In the above overview of different forms of magic the examples given indicate that the sorcery was done by women directed at men, that their relation was strained and the women were trying to control the men's sexuality. It is no accident. Sorcery can be practiced by anyone, but it is generally believed to be a practice of women. A young, educated man illustrated this idea when he said that ninety-eight percent of the women practice suhur compared to only two percent of the men. A common synonym for sorcery is amal an-nisa, „The work of women“. All women are seen as potentially evil and the different between them and a sahhara is only a matter of degree. This is expressed in poverbs like „Women are the snares of Iblis“, or „Women are the cows of the devil“.
The suspicion of men about the sorcery of women is not without foundation. For women, magic is one option available for influencing their husbands. Some of their efforts are considered harmless routines by most Algerians, like when the bride jumps seven times over the ram to be slaughtered at her wedding or makes sure to be the first to enter the bridal room, both of which symbolize her future control over her husband. The following procedure would be considered less acceptable. To gain control over a man and to make that „he returns under your feet and accepts your opinion“, one can take water used for washing the hand and feet, spit in it three times then mix it in his food. To subordinate a man who is too jealous and distrustful one can conjure with muck from between his toes – this can be scraped out of his shoes – or with the nails of a donkey. The letter will make him lax and lethargic like a donkey and indulgent towards his wife's escapades. To make an intelligent man stupid and a sexually valiant man impotent, he has to be fed couscous rolled with the hand of a dead person.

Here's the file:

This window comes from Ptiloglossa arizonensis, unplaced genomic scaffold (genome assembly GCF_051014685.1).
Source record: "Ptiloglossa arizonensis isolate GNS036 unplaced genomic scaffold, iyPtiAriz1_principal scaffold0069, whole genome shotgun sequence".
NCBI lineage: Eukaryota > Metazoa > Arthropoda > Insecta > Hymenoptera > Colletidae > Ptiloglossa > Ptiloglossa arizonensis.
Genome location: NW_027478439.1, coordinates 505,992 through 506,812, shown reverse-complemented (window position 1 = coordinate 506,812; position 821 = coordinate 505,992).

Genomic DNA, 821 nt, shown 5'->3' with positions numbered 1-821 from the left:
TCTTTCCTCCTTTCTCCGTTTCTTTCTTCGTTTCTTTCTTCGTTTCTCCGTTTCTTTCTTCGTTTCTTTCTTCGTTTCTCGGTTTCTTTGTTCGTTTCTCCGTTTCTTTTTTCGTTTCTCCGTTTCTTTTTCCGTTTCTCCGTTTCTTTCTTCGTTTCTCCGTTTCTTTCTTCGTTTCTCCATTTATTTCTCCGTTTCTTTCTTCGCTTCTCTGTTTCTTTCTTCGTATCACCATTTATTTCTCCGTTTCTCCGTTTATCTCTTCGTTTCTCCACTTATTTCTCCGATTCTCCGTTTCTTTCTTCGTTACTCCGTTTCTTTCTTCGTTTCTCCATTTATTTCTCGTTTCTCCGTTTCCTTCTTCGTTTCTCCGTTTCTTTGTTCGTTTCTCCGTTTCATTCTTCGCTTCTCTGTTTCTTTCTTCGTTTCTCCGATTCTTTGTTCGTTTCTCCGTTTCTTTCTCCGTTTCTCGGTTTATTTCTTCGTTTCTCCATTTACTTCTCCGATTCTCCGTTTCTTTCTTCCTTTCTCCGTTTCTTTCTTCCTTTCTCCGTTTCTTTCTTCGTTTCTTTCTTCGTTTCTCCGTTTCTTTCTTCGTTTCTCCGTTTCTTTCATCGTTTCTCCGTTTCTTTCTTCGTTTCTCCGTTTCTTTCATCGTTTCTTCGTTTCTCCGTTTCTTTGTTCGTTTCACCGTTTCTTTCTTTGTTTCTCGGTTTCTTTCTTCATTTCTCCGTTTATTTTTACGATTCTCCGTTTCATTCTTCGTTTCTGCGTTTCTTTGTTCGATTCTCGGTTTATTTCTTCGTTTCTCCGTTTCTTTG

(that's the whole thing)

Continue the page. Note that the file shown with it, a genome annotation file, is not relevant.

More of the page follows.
Magic is often not so much a means to gain control of a husband, as it is a defense against maltreatment. The women who is beaten regularly by her husband can let him wash his hands with the soap used for washing a dead, while she recites: „May your hands become cold, like the deat are cold in the grave“. A woman who fears divorce can burn his šarmita with alcohol to make his heart burn for her. Or she can put the top of a sugar cone three times in her vagina before intercourse. Saturated with sexual fluids it is taken out, dried and put in the husbad's coffee or tea to bring about eternal attachment. A woman who suffers from his adultery or his interest in a second wife can use one of the above mentioned rites to tie him, or put her curse on a twig of the oleander, wrap it in his rag and bury it in the graveyard. When one learns that the oleander is poisonous, the symbolism becomes clear.
Men are wary of their women's sorcery, whether they believe in it or not. Many husband forbid their wives to meet old women who are not relatives. They are suspitea because is tasted funny. In fact the water had just been treated to cure his alcoholism. Sorcery takes place in secret, and any magical acts are carefully hidden.